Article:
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Project to provide a better picture of what Mahomet aquifer looks like | Science-technology

Scientists will take to the sky over much of Champaign County to get a closer look below the earth later this month.

Area residents shouldn’t be alarmed if they spy a fast-moving helicopter towing what looks like a trampoline frame.

Beginning Nov. 19, as part of a project contracted by the Illinois State Geological Survey at the University of Illinois and funded by Champaign County, the helicopter will be mapping most of the county to provide a three-dimensional look at the Mahomet aquifer, which supplies hundreds of millions of gallons of water per day to East Central Illinois.

The coil frame suspended about 115 feet off the ground will be towed by the helicopter flown at speeds of 100 to 150 mph in a grid throughout most of the county. It will not be flown over Champaign, Urbana or Savoy because steel buildings interfere with the electromagnetic charge.

The magnetic exposure from the equipment does not pose a safety risk to people, according to the Geological Survey.

“This will be the first time this has been done in (downstate) Illinois,” said Kisa Mwakanyamale, associate research scientist, geophysics, Illinois State Geological Survey.

The method was also used to map the thickness of the Illinois near-shore zone of Lake Michigan, a project funded by the National Oceanic and Atmospheric Administration.

“The Water Survey has been studying the Mahomet aquifer for some time. Each time they have drilled bore holes,” Mwakanyamale said.

This is how the SkyTEM system works: Airborne electromagnetic technology is used to measure subtle changes in materials such as sand and clay and define aquifer boundaries. The images will be used to create a 3D picture of what the aquifer looks like down to 1,000 feet underground.

“The benefit of this technology is it will map the entire aquifer and once and for all show how much is non-aquifer material,” Mwakanyamale said.

Use of helicopter-based time-domain electromagnetic technology to map and characterize the aquifer was one of the top recommendations made by the Mahomet Aquifer Protection Task Force.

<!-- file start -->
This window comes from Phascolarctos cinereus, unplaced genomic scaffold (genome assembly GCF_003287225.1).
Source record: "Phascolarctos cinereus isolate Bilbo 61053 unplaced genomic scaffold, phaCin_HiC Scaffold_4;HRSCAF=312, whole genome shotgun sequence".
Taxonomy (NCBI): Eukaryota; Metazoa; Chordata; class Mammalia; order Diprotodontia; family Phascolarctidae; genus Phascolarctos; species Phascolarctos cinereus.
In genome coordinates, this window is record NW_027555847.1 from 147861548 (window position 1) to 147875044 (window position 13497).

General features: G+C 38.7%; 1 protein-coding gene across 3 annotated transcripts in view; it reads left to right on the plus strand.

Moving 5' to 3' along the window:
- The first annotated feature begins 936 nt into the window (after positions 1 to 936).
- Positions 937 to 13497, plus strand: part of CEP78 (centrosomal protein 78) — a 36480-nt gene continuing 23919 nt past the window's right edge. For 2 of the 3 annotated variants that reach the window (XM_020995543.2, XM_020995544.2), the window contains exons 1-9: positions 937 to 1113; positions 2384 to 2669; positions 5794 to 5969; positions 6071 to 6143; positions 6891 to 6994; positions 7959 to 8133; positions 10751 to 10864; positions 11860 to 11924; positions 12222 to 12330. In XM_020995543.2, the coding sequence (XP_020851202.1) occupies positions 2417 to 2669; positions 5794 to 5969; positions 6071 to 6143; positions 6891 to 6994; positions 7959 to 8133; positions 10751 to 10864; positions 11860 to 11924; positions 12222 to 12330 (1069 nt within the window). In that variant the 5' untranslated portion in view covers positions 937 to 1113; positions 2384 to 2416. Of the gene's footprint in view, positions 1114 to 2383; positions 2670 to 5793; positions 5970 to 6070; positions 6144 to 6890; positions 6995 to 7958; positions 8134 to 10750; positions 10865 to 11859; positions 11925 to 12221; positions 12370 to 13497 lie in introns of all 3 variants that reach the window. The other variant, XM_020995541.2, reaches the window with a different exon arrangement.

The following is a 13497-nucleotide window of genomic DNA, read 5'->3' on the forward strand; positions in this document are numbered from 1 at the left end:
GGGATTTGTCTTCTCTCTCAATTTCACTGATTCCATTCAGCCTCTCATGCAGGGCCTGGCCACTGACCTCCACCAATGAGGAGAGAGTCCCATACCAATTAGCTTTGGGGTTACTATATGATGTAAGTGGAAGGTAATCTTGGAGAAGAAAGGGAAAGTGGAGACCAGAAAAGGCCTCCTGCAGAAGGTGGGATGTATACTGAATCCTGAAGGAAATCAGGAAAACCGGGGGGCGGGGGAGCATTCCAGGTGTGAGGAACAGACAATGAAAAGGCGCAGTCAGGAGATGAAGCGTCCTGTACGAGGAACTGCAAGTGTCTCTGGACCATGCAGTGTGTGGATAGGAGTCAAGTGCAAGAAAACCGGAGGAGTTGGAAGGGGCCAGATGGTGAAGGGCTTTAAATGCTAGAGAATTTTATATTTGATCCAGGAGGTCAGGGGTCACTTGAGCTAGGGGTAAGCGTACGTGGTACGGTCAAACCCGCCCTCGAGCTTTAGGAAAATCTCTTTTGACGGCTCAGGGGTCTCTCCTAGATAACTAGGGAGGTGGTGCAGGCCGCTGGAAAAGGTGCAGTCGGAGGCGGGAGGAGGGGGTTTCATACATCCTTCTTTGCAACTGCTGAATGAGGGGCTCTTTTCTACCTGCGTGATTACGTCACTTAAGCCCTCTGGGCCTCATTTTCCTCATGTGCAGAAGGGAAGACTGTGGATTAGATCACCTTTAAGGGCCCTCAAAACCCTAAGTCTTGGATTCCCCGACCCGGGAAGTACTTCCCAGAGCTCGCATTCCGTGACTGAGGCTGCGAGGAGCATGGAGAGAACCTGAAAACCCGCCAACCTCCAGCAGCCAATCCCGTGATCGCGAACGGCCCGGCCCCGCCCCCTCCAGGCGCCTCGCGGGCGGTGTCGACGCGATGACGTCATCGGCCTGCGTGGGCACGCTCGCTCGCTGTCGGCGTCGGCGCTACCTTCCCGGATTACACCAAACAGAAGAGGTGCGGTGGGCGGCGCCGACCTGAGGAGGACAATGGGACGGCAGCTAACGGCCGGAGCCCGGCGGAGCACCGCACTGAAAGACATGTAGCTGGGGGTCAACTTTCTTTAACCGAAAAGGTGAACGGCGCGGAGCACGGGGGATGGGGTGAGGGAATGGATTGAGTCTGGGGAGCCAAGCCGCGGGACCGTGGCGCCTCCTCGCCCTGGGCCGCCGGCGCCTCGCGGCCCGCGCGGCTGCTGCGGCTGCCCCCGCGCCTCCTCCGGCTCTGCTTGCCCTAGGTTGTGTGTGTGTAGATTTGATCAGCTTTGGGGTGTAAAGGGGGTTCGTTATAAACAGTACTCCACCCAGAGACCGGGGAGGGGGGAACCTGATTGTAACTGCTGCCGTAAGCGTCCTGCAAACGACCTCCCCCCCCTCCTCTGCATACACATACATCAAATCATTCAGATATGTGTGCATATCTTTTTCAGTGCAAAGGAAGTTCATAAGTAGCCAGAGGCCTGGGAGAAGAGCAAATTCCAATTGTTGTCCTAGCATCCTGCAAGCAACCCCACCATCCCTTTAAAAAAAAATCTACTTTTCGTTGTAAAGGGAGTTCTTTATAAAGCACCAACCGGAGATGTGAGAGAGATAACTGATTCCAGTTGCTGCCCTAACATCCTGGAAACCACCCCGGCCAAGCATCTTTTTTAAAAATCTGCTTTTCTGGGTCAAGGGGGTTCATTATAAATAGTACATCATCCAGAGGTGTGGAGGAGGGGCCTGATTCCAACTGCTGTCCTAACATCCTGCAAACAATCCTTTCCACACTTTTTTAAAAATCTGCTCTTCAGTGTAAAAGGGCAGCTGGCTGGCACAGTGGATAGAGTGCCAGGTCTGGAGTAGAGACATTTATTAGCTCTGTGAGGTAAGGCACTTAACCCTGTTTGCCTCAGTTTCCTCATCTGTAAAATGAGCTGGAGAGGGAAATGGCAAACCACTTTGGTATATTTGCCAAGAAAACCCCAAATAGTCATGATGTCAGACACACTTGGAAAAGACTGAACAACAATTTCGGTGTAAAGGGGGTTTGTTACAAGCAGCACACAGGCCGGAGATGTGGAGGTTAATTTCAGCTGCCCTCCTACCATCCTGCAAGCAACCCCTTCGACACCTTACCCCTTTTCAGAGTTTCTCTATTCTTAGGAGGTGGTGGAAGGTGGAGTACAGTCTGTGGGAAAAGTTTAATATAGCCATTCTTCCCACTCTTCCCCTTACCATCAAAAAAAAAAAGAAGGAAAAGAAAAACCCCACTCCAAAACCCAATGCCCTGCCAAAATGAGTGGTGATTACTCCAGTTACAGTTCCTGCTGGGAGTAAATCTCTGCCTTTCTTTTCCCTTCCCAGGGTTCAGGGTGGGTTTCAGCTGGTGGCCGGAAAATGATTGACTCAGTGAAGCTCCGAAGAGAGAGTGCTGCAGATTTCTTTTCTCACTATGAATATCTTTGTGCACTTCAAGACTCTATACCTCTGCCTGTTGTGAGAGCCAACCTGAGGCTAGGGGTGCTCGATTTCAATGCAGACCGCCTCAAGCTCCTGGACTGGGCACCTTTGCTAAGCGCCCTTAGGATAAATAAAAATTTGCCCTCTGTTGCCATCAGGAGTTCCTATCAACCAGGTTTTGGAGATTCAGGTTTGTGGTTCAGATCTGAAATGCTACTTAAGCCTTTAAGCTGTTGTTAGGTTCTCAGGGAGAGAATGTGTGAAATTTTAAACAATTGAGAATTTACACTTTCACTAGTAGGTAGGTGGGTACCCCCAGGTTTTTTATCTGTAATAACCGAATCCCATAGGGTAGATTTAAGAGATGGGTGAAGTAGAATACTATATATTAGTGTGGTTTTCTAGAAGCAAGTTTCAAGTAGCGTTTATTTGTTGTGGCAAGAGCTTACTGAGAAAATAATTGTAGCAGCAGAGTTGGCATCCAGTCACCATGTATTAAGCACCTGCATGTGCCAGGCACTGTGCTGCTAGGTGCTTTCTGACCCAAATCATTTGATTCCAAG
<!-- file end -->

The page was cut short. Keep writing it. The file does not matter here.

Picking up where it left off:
Up until now, the information about the aquifer has been provided by water-well drillers and exploratory drilling for geologic mapping projects. But Mwakanyamale said that provides only a partial picture.

The Geological Survey wants to conduct the advanced mapping technology for several reasons, including protecting public health, assuring adequate drinking water for the future, prioritizing actions that remediate threats or reduce contamination risk and target water use for economic development and public infrastructure investment.

“This project implements rapid and state-of-the-art science-based research to resolve aquifer characteristics in three dimensions, which will ultimately help water-resource scientists improve predictions of its long-term sustainability and security, Jason Thomason, an ISGS geologist , said.

The project will be funded by American Rescue Plan funds awarded to Champaign County for infrastructure projects related to clean drinking water. The Champaign County executive and county board approved a proposal for $500,000 to fund the project.

“Potable water is vital for public health and safety and essential for agricultural and industrial economy in perpetuity,” county board member Chris Stohr, who first proposed the project funding, said. “Residents of urban and rural Champaign County know that their drinking water comes from the Mahomet aquifer and that it is the sole source of water for much of East Central Illinois.”

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